The little park on Asbury Avenue in southwest Denver hides its story well. It’s nearly nondescript with a few scattered benches and trees lining its concrete walkway. It’s a plainness that is no doubt bolstered by the fact that for a while there the park had no name.
But with a name — La Lomita Park — its story and that of one of the families who grew up nearby will no longer be obscured.
It started when Councilman Jolon Clark requested a list of the parks in his district. Three showed up nameless, including one near Asbury Avenue and Tejon Street. It was located in an area called Goat Hill that was historically home to Mexican-American and Latino families. The park is sandwiched between the Ruby Hill and College View neighborhoods in southwest Denver.
The news about a renaming reached Denver Police District 1 Commander Jeff Martinez through Clark’s council aide Anita Banuelos. Martinez told Banuelos his family had pretty deep roots there. The area was where Martinez’s grandparents, Domingo and Domitilla Abeyta, had settled after first living in Trinidad after relocating there from New Mexico in the 1940s. The couple had nine children.
“We were thinking, should we try to get it named Abeyta Park, because that’s our grandparents’ name, that’s where we’re all descendants from,” Martinez said. “But we thought that it’s more fitting that it would be named after a place that all of our Abeyta Family used to go.”
That place was a restaurant called La Lomita Cafe. Last week, he and his family had their wish granted when the Denver City Council voted unanimously to name the park La Lomita Park, after the restaurant that stood about a block away from 1955 and 1966.
Several family members attended to see the vote. They had gathered hundreds of signatures and presented before a Parks and Recreation committee to help secure the park’s naming.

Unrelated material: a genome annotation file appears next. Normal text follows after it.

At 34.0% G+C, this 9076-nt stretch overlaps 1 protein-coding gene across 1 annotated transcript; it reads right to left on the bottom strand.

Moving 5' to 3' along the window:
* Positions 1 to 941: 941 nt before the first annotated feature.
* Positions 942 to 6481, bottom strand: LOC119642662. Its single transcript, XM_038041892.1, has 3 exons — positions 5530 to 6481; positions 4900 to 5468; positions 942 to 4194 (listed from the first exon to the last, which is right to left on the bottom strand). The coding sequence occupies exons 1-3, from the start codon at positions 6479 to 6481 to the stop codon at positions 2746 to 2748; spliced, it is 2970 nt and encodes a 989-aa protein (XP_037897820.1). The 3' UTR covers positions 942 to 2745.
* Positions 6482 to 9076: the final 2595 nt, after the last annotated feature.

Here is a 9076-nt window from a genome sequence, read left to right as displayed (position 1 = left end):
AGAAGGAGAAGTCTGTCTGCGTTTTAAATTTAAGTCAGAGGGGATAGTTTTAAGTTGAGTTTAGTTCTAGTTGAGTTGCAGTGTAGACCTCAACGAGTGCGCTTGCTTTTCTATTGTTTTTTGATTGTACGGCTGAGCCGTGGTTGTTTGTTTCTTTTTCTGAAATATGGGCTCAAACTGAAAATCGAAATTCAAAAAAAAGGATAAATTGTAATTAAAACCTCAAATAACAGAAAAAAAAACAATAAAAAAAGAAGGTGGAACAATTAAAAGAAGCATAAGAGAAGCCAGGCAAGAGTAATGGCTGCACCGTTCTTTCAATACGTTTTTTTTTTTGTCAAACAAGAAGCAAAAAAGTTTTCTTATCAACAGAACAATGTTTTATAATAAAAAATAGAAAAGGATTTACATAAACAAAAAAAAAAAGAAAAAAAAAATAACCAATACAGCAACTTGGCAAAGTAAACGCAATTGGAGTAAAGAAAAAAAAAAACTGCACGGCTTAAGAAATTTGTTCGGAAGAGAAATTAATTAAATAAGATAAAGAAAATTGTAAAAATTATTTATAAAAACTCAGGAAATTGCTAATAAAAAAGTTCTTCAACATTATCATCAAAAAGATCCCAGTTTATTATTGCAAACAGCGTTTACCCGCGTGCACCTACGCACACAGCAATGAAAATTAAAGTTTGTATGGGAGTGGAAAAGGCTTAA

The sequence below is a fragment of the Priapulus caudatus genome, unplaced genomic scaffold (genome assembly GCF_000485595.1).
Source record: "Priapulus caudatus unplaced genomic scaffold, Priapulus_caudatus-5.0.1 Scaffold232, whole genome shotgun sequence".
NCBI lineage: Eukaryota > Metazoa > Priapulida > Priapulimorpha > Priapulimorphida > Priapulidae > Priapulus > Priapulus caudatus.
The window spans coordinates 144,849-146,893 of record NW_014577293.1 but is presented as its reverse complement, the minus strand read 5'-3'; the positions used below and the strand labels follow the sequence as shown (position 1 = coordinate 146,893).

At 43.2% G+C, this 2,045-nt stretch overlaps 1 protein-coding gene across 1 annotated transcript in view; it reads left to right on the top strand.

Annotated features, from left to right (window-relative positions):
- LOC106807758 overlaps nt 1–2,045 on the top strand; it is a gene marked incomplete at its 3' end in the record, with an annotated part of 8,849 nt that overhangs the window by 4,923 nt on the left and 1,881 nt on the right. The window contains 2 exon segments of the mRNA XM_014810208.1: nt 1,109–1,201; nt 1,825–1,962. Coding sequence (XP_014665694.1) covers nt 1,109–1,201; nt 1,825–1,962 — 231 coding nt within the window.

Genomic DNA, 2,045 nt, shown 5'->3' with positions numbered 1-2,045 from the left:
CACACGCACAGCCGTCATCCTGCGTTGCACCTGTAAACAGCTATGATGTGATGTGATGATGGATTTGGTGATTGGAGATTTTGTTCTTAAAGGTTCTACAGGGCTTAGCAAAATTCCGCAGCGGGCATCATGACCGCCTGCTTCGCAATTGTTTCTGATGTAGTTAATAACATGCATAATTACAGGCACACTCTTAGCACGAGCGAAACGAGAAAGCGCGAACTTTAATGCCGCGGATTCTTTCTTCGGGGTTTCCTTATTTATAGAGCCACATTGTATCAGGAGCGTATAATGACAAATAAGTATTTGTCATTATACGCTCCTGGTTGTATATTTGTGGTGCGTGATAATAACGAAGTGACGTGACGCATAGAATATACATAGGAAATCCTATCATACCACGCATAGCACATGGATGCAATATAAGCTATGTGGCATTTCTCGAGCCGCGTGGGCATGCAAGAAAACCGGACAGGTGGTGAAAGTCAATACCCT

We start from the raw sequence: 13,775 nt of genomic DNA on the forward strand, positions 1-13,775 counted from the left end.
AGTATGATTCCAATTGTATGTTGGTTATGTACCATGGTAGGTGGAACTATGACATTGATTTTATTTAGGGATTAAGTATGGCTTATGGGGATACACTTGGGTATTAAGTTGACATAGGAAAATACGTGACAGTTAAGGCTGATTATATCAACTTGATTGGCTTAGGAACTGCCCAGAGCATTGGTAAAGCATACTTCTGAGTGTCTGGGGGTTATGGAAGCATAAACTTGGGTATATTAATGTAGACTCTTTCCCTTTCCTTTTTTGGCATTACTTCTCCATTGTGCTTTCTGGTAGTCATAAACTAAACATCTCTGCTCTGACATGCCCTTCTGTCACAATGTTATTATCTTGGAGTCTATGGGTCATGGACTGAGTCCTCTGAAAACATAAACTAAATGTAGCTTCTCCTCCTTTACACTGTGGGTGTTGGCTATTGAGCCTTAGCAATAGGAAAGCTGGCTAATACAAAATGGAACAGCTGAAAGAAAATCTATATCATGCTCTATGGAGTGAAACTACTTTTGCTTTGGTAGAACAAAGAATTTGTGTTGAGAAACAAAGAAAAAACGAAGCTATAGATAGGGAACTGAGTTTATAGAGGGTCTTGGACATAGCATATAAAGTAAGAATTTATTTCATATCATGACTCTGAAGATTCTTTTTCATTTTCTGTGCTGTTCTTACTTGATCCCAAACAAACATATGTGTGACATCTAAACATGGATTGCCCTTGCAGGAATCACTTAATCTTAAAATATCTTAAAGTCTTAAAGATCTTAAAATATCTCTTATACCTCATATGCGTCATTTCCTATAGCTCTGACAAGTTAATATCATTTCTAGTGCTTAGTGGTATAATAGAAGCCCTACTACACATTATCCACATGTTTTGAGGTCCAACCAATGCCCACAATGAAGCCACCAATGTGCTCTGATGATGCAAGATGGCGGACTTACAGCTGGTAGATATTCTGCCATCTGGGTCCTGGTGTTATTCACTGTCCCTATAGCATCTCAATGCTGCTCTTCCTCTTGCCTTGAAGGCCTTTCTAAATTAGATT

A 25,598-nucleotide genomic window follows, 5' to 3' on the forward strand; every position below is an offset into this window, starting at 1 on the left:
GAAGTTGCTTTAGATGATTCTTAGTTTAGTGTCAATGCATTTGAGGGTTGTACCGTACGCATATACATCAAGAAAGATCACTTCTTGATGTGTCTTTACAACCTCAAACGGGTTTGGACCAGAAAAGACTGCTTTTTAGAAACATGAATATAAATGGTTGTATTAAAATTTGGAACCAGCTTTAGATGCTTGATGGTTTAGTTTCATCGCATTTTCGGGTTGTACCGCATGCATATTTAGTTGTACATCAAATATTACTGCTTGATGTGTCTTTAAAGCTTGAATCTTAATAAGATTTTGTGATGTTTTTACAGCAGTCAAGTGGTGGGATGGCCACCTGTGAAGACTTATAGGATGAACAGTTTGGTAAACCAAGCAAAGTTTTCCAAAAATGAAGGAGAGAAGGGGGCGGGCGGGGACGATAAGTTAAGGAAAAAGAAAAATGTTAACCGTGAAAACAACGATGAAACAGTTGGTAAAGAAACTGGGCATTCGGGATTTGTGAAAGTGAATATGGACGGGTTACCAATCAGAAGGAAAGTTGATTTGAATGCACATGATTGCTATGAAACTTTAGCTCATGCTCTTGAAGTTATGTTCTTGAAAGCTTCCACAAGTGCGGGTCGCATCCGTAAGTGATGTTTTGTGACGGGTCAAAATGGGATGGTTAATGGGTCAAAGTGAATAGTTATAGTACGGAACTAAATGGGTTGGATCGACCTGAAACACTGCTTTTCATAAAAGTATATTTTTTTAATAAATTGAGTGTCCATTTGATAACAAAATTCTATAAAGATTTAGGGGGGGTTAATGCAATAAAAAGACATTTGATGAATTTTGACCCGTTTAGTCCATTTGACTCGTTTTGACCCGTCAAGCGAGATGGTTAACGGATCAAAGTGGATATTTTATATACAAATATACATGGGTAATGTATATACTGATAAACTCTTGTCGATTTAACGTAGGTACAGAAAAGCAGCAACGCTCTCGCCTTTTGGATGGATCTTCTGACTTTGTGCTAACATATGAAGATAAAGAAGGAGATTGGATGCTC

“It was such a joy to sit and listen to this rich history that this family that has built this part of south Denver for decades,” Clark said during last week’s council meeting. “You are Denver. You are our city.”
Martinez, who’s worked for the department since 1995, is a stout man with graying hair. But hearing him speak about the process behind the park’s naming transforms him into the little boy who grew up in that restaurant.
He was struck by what it all meant a few nights before the council’s final vote.
“But yesterday, I really thought, we are really presenting in front of City Council and have a chance to memorialize something that means something to our family,” Martinez said. “A family that is just a humble family, that has been polite and hardworking people.”
The former restaurant served as a home, grocery store and furniture shop operated by the Abeyta Family.
A day after the council hearing where both Martinez and his aunt Arlene Mackintosh spoke, the two joined Chuck Martinez (Jeff’s older brother) inside a meeting room at the Denver Police District 1 Station. It’s a substation the younger Martinez oversees.
“When I left, I felt like I had just received what I had wanted for Christmas after 20 years,” Chuck Martinez said. “I had taken my grandsons as well … and my grandson, the 9-year-old, said ‘I thought it was going to be boring, but it wasn’t!’”
Chuck Martinez helped put together a history of the family, which stretches back their arrival in the area in the 1940s. Chuck Martinez even created a mini Ken Burns-style documentary circulated in the family in a private YouTube clip.
The land where La Lomita would later be built was first purchased by Martinez’s uncles, Minnie Romero and her husband Joe, in 1942. Joe Romero ended up building a home on the parcel on the corner of Evans and Vallejo a year later. The building would be used as living space only until 1947 when the Romeros turned the building into a grocery store called Evans Heights Grocery.
The grocery store would only last a few years. It closed after a new supermarket opened nearby, leaving the Romeros’ store unable to compete. A year after that, the family decided to open Romero’s Used Furniture, a venture that lasted only a few years.